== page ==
A significant reduction of the register set's size is required so I/O must be managed differently, not through the register set (instruction or RAM-mapped, to be determined). The register map is expected to be:
- D1 <= for NOP
- PC <= for INV
I shrunk the instruction word down to 16 bits. It is still reminiscent of the YGREC16 older brother but I had to make clear cuts... The YGREC8 is a 1R1W machine (like x86) instead of the RISCy YGREC16, to remove one field.
I have swapped the condition field and the ALU code field, which is now a more classical opcode.
There are two instruction forms : either an IMM8 field, or a source & condition field, followed by the src/dest field and a small opcode. The source field can also become a short immediate field (3 bits only but essential for conditional short jumps or increments/decrements).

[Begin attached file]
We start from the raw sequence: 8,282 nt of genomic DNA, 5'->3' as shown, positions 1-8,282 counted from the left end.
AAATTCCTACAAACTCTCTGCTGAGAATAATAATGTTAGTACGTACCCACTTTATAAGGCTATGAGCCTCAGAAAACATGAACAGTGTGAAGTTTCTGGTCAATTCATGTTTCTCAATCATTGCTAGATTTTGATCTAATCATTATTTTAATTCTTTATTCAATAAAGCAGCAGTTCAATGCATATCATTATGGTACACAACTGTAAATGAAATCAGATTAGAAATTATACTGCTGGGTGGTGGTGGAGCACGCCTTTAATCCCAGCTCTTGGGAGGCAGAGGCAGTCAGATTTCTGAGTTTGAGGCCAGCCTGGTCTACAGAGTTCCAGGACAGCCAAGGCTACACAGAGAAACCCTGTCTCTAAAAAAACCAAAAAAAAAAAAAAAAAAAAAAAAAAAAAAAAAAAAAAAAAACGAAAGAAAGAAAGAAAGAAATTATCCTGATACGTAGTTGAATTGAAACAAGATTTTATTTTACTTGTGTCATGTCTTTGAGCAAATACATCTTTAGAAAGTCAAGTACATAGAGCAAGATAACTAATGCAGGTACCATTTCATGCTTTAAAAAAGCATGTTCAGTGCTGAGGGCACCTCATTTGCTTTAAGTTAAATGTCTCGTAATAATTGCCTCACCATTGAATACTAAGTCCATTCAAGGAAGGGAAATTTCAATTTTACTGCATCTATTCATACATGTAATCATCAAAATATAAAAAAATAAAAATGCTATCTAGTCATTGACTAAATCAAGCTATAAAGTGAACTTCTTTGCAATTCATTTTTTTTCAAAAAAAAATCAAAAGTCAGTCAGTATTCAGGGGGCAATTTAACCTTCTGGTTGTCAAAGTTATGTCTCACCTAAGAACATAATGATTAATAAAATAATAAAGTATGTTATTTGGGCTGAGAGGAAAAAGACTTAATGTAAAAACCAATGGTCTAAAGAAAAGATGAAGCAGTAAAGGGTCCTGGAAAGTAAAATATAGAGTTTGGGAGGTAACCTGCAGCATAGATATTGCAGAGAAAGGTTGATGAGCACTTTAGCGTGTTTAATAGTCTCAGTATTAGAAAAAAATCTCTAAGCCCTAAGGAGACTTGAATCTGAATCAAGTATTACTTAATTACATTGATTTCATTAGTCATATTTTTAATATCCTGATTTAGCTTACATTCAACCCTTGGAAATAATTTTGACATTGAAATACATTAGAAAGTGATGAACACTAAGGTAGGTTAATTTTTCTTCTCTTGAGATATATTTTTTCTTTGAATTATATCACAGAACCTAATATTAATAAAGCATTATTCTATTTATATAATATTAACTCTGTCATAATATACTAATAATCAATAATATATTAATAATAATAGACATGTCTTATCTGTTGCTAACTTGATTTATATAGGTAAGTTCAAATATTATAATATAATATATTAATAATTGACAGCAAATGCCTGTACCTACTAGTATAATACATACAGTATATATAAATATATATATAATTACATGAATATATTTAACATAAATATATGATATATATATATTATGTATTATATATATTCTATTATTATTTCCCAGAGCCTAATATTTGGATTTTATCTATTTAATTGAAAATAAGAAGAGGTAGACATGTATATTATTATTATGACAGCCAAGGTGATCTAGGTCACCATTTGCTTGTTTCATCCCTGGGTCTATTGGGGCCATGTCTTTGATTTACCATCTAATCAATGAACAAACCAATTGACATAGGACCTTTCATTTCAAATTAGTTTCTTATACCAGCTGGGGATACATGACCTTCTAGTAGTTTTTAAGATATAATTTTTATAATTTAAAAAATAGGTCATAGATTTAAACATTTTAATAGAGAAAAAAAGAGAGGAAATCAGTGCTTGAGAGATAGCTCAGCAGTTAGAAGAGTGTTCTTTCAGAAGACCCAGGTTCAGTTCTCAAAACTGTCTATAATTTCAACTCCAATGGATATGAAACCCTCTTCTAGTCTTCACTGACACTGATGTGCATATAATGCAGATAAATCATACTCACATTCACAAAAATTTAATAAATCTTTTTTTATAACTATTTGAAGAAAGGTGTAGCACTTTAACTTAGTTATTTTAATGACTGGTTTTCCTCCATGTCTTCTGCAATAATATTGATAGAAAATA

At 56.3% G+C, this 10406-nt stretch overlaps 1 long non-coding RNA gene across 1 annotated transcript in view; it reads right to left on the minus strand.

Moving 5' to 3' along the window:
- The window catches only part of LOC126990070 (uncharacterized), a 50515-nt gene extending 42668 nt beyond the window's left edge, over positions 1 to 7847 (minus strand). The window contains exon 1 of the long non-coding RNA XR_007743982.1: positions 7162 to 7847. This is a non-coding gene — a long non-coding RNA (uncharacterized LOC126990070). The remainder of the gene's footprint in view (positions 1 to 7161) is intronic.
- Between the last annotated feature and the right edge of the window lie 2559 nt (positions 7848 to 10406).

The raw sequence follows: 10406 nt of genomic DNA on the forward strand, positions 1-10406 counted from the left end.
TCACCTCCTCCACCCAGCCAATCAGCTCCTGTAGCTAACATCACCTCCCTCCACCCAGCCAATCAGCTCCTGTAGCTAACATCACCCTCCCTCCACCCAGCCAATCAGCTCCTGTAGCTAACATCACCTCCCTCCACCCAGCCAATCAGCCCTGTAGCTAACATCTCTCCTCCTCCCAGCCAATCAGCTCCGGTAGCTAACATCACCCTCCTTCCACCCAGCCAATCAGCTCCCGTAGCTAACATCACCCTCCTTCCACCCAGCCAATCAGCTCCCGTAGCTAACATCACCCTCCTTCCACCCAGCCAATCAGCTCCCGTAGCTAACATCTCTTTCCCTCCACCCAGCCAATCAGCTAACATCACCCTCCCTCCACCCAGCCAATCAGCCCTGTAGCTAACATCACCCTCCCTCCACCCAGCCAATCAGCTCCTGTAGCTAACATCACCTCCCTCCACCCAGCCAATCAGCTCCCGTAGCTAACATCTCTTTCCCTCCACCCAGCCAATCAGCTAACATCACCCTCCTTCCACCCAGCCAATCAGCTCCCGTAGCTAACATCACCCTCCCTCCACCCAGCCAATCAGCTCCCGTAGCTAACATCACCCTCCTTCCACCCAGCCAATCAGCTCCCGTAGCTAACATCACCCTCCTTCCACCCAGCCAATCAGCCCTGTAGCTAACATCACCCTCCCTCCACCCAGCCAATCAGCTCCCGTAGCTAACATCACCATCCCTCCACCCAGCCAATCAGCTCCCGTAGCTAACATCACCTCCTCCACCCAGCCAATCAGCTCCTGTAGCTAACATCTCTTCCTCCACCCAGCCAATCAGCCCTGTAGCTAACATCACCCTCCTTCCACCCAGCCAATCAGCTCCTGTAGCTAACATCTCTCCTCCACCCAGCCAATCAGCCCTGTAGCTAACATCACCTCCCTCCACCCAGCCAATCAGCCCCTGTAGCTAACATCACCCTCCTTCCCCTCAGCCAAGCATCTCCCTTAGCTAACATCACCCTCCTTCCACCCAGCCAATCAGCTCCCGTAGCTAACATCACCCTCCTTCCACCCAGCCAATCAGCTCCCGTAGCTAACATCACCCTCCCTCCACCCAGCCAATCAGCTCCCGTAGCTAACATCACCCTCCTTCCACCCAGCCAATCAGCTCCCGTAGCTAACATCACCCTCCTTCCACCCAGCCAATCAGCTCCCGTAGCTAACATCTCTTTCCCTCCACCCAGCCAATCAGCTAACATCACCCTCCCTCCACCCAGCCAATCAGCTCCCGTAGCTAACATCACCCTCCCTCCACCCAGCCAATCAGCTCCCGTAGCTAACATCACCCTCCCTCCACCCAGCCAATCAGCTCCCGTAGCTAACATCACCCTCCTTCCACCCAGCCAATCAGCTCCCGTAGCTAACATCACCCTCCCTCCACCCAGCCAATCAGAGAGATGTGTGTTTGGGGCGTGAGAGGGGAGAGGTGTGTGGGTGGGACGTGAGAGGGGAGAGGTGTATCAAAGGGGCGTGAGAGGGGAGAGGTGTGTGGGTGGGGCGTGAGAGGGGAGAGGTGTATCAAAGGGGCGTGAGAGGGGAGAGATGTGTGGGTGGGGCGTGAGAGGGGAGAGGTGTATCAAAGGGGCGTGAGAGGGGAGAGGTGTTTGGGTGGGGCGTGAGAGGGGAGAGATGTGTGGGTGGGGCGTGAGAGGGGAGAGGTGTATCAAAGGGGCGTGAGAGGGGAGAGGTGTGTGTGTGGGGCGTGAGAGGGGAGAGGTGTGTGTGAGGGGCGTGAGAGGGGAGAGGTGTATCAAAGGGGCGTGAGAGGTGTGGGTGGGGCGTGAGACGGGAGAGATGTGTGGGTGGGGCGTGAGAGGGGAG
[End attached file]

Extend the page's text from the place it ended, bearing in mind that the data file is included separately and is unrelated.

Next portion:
The opcode field has 4 bits and the following values:
Logic group :
- OR => Reg OR Reg does not change Reg
- ROL (might be removed)
- ROR (might get axed too)
- OUT (yes, the system is so small that a specific I/O channel system is required, unlike #YGREC16 - YG's 16bits Relay Electric Computer that uses register-mapped I/O)
- MOV (maps to INV)
The COND field has 4 bits, more than YGREC16, so we can add more direct binary input signals. CALL is moved to the opcodes so one more code is available. All conditions can be negated so we have :
- Z (Zero, all bits cleared)
- C (Carry)
- S (Sign, MSB)
- B0, B1, B2, B3 (input signals)
Instruction code 0000h should map to NOP, and the NEVER condition.
Instruction code FFFFh should map to INV, which traps or reboots the CPU : condition is implicitly ALWAYS because it's a IMM8 format : MOV FFh PC (thus rebooting/alerting with some code placed there, if any, otherwise keep instruction at FFh equal to INV to make an endless loop)
Overall, it's still orthogonal and very simple to decode, despite the added complexity of dealing with 1R1W code.
1. Honey, I forgot the MOV